BigRep has revealed the world’s first 3D-printed electric motorcycle with groundbreaking features like airless tires, embedded electronics, and forkless steering. developed by marco mattia cristofori and maximilian sedlak, part of the german manufacturer’s innovation lab and consultancy NOWlab, nera features fully 3D-printed parts such as tires, rims, frame, fork, and seat, excluding only electrical components.

BigRep reveals 'nera', the world’s first fully 3D-printed electric motorcycleall images courtesy of NOWlab / BigRep GmbH

 

 

‘the nera combines several innovations developed by NOWlab, such as the airless tire, functional integration and embedded sensor technology,’ explains daniel büning, co-founder and managing director of the lab. ‘this bike and our other prototypes push the limits of engineering creativity and will reshape am technology as we know it.’ for now, the motorcycle has only been launched in the form of a prototype as part of BigRep’s research into the potential of 3D printing.

 

 

 

 

in building nera, the engineers didn’t simply adapt existing motorcycle designs, but instead envisioned a bike for large-format FFF technology. among the many innovations featured in nera are the airless tires with customized tread; a lightweight rhomboid wheel rim, as well as flexible bumpers (instead of suspension) and the electric engine, which is fitted in a customizable case.

BigRep reveals 'nera', the world’s first fully 3D-printed electric motorcycle

 

 

project info:

 

 

name: nera e-motorcycle

lead design: marco mattia cristofori with maximilian sedlak

concept and direction: daniel büning, co-founder and managing director of NOWlab

dimensions: 190cm x 90cm x 55cm

weight: approximately 60 kg (including electric motor, battery, and all components)

total number of 3D-printed parts: 15

biggest single 3D-printed part: 120cm x 45cm x 20cm

 

  • While it might be a personal achievement to 3D-print a motorbike, it is clearly no quality in itself. It is obvious that things can be 3D printed for two decades now. The design of this bike seems random and chosen with no purpose in mind beyond radical styling. This however has already been explored by the Low Res United Nude project by Rem Koolhaas years ago.
    Combining the two (meaningless design and proving a point which has already been proven) in fact does not promote rapid manufacturing positively to a wider audience, but pushes it even further in the odd corner for many. What a wasted opportunity!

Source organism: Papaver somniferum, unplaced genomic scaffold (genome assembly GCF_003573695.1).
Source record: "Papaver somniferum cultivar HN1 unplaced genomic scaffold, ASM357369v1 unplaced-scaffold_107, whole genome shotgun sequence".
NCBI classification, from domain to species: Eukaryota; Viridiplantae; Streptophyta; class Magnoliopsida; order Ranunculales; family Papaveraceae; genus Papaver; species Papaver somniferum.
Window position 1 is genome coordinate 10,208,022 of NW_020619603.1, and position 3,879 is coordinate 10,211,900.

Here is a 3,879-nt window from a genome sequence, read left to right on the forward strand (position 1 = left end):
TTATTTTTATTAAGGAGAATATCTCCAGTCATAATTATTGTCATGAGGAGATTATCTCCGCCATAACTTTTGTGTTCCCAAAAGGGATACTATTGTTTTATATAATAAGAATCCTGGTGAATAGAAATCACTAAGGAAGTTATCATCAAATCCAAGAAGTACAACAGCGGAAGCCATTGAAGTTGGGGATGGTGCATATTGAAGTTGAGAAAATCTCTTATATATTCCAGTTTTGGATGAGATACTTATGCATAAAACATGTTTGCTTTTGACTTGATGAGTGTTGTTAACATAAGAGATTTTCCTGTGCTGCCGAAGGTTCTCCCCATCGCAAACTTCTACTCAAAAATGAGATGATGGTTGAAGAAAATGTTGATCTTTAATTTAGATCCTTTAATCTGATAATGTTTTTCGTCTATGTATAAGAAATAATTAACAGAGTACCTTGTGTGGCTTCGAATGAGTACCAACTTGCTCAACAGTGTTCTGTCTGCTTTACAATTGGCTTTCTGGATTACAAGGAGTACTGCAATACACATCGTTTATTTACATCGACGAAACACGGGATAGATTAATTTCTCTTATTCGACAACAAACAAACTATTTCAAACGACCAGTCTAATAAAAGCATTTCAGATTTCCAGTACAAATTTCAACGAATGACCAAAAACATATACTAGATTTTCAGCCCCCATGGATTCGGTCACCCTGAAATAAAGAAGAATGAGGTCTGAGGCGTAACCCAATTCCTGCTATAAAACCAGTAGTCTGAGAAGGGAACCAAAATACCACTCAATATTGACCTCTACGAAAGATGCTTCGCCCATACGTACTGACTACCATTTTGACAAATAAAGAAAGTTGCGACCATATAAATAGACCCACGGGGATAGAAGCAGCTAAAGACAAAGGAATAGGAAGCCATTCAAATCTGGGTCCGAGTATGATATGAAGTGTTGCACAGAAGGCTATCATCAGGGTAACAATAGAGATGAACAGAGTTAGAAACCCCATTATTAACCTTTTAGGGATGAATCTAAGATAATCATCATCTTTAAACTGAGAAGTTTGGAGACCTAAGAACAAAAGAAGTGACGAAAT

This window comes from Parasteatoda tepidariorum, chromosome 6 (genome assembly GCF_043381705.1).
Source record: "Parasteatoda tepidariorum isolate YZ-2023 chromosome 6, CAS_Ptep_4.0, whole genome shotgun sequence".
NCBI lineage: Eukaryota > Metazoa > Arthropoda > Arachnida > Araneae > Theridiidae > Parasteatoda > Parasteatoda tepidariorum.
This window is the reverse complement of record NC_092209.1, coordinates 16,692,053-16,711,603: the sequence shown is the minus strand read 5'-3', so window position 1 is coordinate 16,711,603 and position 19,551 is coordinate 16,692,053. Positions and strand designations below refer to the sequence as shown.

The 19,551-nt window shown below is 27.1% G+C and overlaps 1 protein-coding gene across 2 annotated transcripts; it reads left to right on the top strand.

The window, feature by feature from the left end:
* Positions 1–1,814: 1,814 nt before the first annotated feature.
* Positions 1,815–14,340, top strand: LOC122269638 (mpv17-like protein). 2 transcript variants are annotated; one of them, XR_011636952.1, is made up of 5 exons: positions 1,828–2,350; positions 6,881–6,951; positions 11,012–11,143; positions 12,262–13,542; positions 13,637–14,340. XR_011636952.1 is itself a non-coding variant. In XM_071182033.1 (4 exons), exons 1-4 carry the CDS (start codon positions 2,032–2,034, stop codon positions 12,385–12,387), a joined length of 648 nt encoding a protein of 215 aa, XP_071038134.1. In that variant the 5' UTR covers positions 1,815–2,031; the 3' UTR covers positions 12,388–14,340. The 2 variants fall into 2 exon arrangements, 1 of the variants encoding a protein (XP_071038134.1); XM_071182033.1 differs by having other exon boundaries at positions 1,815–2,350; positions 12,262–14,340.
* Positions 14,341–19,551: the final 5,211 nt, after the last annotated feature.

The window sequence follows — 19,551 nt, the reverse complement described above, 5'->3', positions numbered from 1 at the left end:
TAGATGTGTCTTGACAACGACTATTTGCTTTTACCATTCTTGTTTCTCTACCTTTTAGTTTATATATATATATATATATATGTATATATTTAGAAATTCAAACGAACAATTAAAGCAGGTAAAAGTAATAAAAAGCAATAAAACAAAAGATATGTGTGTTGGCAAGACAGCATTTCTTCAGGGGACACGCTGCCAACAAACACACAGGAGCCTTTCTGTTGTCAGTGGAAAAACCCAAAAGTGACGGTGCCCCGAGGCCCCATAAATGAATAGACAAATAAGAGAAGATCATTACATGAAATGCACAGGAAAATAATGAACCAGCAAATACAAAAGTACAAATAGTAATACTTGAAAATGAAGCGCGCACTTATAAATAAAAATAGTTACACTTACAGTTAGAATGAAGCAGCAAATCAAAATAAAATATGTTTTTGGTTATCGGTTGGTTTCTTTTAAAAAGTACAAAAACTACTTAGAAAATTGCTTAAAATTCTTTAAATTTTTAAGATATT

Oliver Neuland says:
  • Mmm, looks real comfy & stable….

    littlecog says:
  • It looks decidedly uncomfortable, It may resemble a racing position but how would you fancy sitting like that for any longer than a photo shoot. The designer surely has little personal experience of motorcycling.

    James Fleming says:
  • The next step would be to distribute the (protected) digital files to companies worldwide where the motor bike can be 3D printed locally. Imagine the cost savings on transport, inventory, quick repairs, spare parts on demand, and the total cost of the motor bike itself. I see a lot of opportunities!

    Tessa Blokland says:
  • What if there were a place on earth where super arty people, technical nerds and people with
    lots of experience in motorcycle riding would meet and chat over a cup of coffee on a daily basis? Preferably having their occupation on the same floor of the building. Might produce some interesting results sooner or later.

    Johan Holmberg says:

have something to add? share your thoughts in our comments section below.

comments policy
LOG IN
designboom's comment policy guidelines
generally speaking, if we publish something, it's because we're genuinely interested in the subject. we hope you'll share this interest and if you know even more about it, please share! our goal in the discussion threads is to have good conversation and we prefer constructive opinions. we and our readers have fun with entertaining ones. designboom welcomes alerts about typos, incorrect names, and the like.
the correction is at the discretion of the post editor and may not happen immediately.

what if you disagree with what we or another commenter has to say?
let's hear it! but please understand that offensive, inappropriate, or just plain annoying comments may be deleted or shortened.

- please do not make racist, sexist, anti-semitic, homophobic or otherwise offensive comments.
- please don't personally insult the writers or your fellow commenters.
- please avoid using offensive words, replacing a few letters with asterisks is not a valid workaround.
- please don't include your website or e-mail address in your comments for the purpose of self-promotion.
- please respect jury verdicts and do not discuss offensively on the competition results
(there is only one fist prize, and designboom usually asks renown professionals to help us to promote talent.
in addition to the awarded designs, we do feel that almost all deserve our attention, that is why we publish
the best 100-200 entries too.)

a link is allowed in comments as long as they add value in the form of information, images, humor, etc. (links to the front page of your personal blog or website are not okay). unwelcome links (to commercial products or services of others, offensive material etc. ) will be redacted. and, ... yes, spam gets banned. no, we do not post fake comments.

PRODUCT LIBRARY

a diverse digital database that acts as a valuable guide in gaining insight and information about a product directly from the manufacturer, and serves as a rich reference point in developing a project or scheme.

technology news